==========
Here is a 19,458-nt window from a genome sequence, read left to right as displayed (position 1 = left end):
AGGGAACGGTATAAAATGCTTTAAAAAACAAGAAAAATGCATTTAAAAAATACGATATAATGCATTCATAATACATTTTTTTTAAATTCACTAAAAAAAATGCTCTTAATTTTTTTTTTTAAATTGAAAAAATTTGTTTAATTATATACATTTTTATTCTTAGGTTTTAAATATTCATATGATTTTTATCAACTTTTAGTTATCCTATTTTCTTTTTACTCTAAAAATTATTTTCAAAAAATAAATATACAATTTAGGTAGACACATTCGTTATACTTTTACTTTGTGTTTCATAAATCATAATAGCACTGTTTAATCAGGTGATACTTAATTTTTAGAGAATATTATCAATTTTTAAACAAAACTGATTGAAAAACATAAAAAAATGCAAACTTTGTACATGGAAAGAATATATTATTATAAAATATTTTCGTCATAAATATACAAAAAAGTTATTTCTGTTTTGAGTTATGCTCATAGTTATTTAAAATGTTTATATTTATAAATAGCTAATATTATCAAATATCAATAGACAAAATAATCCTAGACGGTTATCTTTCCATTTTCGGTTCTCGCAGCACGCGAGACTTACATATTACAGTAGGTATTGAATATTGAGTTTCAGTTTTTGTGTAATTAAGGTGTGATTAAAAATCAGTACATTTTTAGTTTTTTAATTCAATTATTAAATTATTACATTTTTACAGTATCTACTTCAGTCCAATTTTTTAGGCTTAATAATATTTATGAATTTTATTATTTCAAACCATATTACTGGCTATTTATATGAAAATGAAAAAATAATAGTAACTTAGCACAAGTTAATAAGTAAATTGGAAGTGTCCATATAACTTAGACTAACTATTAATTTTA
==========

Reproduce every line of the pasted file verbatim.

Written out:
Here is a 19,458-nt window from a genome sequence, read left to right as displayed (position 1 = left end):
AGGGAACGGTATAAAATGCTTTAAAAAACAAGAAAAATGCATTTAAAAAATACGATATAATGCATTCATAATACATTTTTTTTAAATTCACTAAAAAAAATGCTCTTAATTTTTTTTTTTAAATTGAAAAAATTTGTTTAATTATATACATTTTTATTCTTAGGTTTTAAATATTCATATGATTTTTATCAACTTTTAGTTATCCTATTTTCTTTTTACTCTAAAAATTATTTTCAAAAAATAAATATACAATTTAGGTAGACACATTCGTTATACTTTTACTTTGTGTTTCATAAATCATAATAGCACTGTTTAATCAGGTGATACTTAATTTTTAGAGAATATTATCAATTTTTAAACAAAACTGATTGAAAAACATAAAAAAATGCAAACTTTGTACATGGAAAGAATATATTATTATAAAATATTTTCGTCATAAATATACAAAAAAGTTATTTCTGTTTTGAGTTATGCTCATAGTTATTTAAAATGTTTATATTTATAAATAGCTAATATTATCAAATATCAATAGACAAAATAATCCTAGACGGTTATCTTTCCATTTTCGGTTCTCGCAGCACGCGAGACTTACATATTACAGTAGGTATTGAATATTGAGTTTCAGTTTTTGTGTAATTAAGGTGTGATTAAAAATCAGTACATTTTTAGTTTTTTAATTCAATTATTAAATTATTACATTTTTACAGTATCTACTTCAGTCCAATTTTTTAGGCTTAATAATATTTATGAATTTTATTATTTCAAACCATATTACTGGCTATTTATATGAAAATGAAAAAATAATAGTAACTTAGCACAAGTTAATAAGTAAATTGGAAGTGTCCATATAACTTAGACTAACTATTAATTTTA